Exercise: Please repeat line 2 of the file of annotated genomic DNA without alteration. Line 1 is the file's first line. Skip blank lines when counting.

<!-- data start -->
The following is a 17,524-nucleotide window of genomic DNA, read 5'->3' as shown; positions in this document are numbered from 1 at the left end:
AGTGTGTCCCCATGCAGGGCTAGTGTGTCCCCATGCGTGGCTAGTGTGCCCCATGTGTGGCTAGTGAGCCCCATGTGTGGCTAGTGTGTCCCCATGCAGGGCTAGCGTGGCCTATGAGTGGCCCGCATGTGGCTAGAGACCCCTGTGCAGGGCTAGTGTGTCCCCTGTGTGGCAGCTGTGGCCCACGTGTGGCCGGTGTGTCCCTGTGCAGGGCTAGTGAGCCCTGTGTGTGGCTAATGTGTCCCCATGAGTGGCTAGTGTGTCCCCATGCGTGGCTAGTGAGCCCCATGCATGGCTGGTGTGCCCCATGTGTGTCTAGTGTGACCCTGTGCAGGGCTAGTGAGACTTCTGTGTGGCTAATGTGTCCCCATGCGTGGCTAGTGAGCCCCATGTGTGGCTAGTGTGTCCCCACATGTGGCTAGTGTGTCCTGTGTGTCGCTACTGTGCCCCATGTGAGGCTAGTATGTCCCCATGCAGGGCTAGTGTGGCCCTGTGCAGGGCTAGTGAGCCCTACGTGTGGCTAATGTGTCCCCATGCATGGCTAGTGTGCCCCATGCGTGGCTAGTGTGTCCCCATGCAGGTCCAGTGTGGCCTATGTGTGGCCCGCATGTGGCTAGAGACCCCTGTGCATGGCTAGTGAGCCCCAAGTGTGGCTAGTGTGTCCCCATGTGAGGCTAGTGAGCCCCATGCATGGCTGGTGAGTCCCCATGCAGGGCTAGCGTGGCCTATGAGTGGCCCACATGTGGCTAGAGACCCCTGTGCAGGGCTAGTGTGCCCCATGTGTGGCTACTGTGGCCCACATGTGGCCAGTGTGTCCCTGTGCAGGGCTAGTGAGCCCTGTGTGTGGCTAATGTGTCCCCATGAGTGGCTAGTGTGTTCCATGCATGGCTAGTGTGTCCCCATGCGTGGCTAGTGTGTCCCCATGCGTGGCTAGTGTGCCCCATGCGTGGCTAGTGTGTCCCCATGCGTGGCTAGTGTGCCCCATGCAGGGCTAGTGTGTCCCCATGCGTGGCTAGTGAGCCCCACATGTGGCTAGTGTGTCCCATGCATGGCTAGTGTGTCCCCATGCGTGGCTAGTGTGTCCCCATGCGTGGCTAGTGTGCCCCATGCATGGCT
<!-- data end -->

AGTGTGTCCCCATGCAGGGCTAGTGTGTCCCCATGCGTGGCTAGTGTGCCCCATGTGTGGCTAGTGAGCCCCATGTGTGGCTAGTGTGTCCCCATGCAGGGCTAGCGTGGCCTATGAGTGGCCCGCATGTGGCTAGAGACCCCTGTGCAGGGCTAGTGTGTCCCCTGTGTGGCAGCTGTGGCCCACGTGTGGCCGGTGTGTCCCTGTGCAGGGCTAGTGAGCCCTGTGTGTGGCTAATGTGTCCCCATGAGTGGCTAGTGTGTCCCCATGCGTGGCTAGTGAGCCCCATGCATGGCTGGTGTGCCCCATGTGTGTCTAGTGTGACCCTGTGCAGGGCTAGTGAGACTTCTGTGTGGCTAATGTGTCCCCATGCGTGGCTAGTGAGCCCCATGTGTGGCTAGTGTGTCCCCACATGTGGCTAGTGTGTCCTGTGTGTCGCTACTGTGCCCCATGTGAGGCTAGTATGTCCCCATGCAGGGCTAGTGTGGCCCTGTGCAGGGCTAGTGAGCCCTACGTGTGGCTAATGTGTCCCCATGCATGGCTAGTGTGCCCCATGCGTGGCTAGTGTGTCCCCATGCAGGTCCAGTGTGGCCTATGTGTGGCCCGCATGTGGCTAGAGACCCCTGTGCATGGCTAGTGAGCCCCAAGTGTGGCTAGTGTGTCCCCATGTGAGGCTAGTGAGCCCCATGCATGGCTGGTGAGTCCCCATGCAGGGCTAGCGTGGCCTATGAGTGGCCCACATGTGGCTAGAGACCCCTGTGCAGGGCTAGTGTGCCCCATGTGTGGCTACTGTGGCCCACATGTGGCCAGTGTGTCCCTGTGCAGGGCTAGTGAGCCCTGTGTGTGGCTAATGTGTCCCCATGAGTGGCTAGTGTGTTCCATGCATGGCTAGTGTGTCCCCATGCGTGGCTAGTGTGTCCCCATGCGTGGCTAGTGTGCCCCATGCGTGGCTAGTGTGTCCCCATGCGTGGCTAGTGTGCCCCATGCAGGGCTAGTGTGTCCCCATGCGTGGCTAGTGAGCCCCACATGTGGCTAGTGTGTCCCATGCATGGCTAGTGTGTCCCCATGCGTGGCTAGTGTGTCCCCATGCGTGGCTAGTGTGCCCCATGCATGGCT